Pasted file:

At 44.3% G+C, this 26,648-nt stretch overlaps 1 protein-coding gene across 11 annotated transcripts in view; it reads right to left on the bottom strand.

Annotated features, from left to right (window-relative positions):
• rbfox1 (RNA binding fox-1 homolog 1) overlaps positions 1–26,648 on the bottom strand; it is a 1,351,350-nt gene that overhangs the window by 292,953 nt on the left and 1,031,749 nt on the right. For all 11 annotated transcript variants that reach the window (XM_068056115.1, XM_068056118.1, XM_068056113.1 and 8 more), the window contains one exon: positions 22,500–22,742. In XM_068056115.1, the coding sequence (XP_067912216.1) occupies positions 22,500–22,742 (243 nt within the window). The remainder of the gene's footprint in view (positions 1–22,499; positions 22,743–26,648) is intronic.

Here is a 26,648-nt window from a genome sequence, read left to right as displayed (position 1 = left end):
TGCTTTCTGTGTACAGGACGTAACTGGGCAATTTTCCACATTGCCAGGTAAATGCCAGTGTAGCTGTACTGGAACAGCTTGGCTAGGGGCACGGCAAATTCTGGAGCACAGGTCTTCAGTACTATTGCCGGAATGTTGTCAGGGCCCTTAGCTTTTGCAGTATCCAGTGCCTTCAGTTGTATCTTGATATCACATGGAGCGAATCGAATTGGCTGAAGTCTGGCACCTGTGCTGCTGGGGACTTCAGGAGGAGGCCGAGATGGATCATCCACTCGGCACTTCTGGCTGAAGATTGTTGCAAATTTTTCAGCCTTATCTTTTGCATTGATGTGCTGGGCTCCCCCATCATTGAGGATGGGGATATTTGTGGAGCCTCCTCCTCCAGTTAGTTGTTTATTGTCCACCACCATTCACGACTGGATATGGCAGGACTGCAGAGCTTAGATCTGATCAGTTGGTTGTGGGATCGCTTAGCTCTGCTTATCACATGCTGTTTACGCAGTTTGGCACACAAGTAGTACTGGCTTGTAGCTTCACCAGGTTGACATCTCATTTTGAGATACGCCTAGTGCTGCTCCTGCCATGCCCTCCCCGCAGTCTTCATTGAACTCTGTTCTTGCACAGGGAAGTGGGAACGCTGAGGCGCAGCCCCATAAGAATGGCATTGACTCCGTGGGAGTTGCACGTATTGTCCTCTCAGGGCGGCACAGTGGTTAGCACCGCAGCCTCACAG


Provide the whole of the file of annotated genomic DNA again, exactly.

At 44.3% G+C, this 26,648-nt stretch overlaps 1 protein-coding gene across 11 annotated transcripts in view; it reads right to left on the bottom strand.

Annotated features, from left to right (window-relative positions):
• rbfox1 (RNA binding fox-1 homolog 1) overlaps positions 1–26,648 on the bottom strand; it is a 1,351,350-nt gene that overhangs the window by 292,953 nt on the left and 1,031,749 nt on the right. For all 11 annotated transcript variants that reach the window (XM_068056115.1, XM_068056118.1, XM_068056113.1 and 8 more), the window contains one exon: positions 22,500–22,742. In XM_068056115.1, the coding sequence (XP_067912216.1) occupies positions 22,500–22,742 (243 nt within the window). The remainder of the gene's footprint in view (positions 1–22,499; positions 22,743–26,648) is intronic.

Here is a 26,648-nt window from a genome sequence, read left to right as displayed (position 1 = left end):
TGCTTTCTGTGTACAGGACGTAACTGGGCAATTTTCCACATTGCCAGGTAAATGCCAGTGTAGCTGTACTGGAACAGCTTGGCTAGGGGCACGGCAAATTCTGGAGCACAGGTCTTCAGTACTATTGCCGGAATGTTGTCAGGGCCCTTAGCTTTTGCAGTATCCAGTGCCTTCAGTTGTATCTTGATATCACATGGAGCGAATCGAATTGGCTGAAGTCTGGCACCTGTGCTGCTGGGGACTTCAGGAGGAGGCCGAGATGGATCATCCACTCGGCACTTCTGGCTGAAGATTGTTGCAAATTTTTCAGCCTTATCTTTTGCATTGATGTGCTGGGCTCCCCCATCATTGAGGATGGGGATATTTGTGGAGCCTCCTCCTCCAGTTAGTTGTTTATTGTCCACCACCATTCACGACTGGATATGGCAGGACTGCAGAGCTTAGATCTGATCAGTTGGTTGTGGGATCGCTTAGCTCTGCTTATCACATGCTGTTTACGCAGTTTGGCACACAAGTAGTACTGGCTTGTAGCTTCACCAGGTTGACATCTCATTTTGAGATACGCCTAGTGCTGCTCCTGCCATGCCCTCCCCGCAGTCTTCATTGAACTCTGTTCTTGCACAGGGAAGTGGGAACGCTGAGGCGCAGCCCCATAAGAATGGCATTGACTCCGTGGGAGTTGCACGTATTGTCCTCTCAGGGCGGCACAGTGGTTAGCACCGCAGCCTCACAG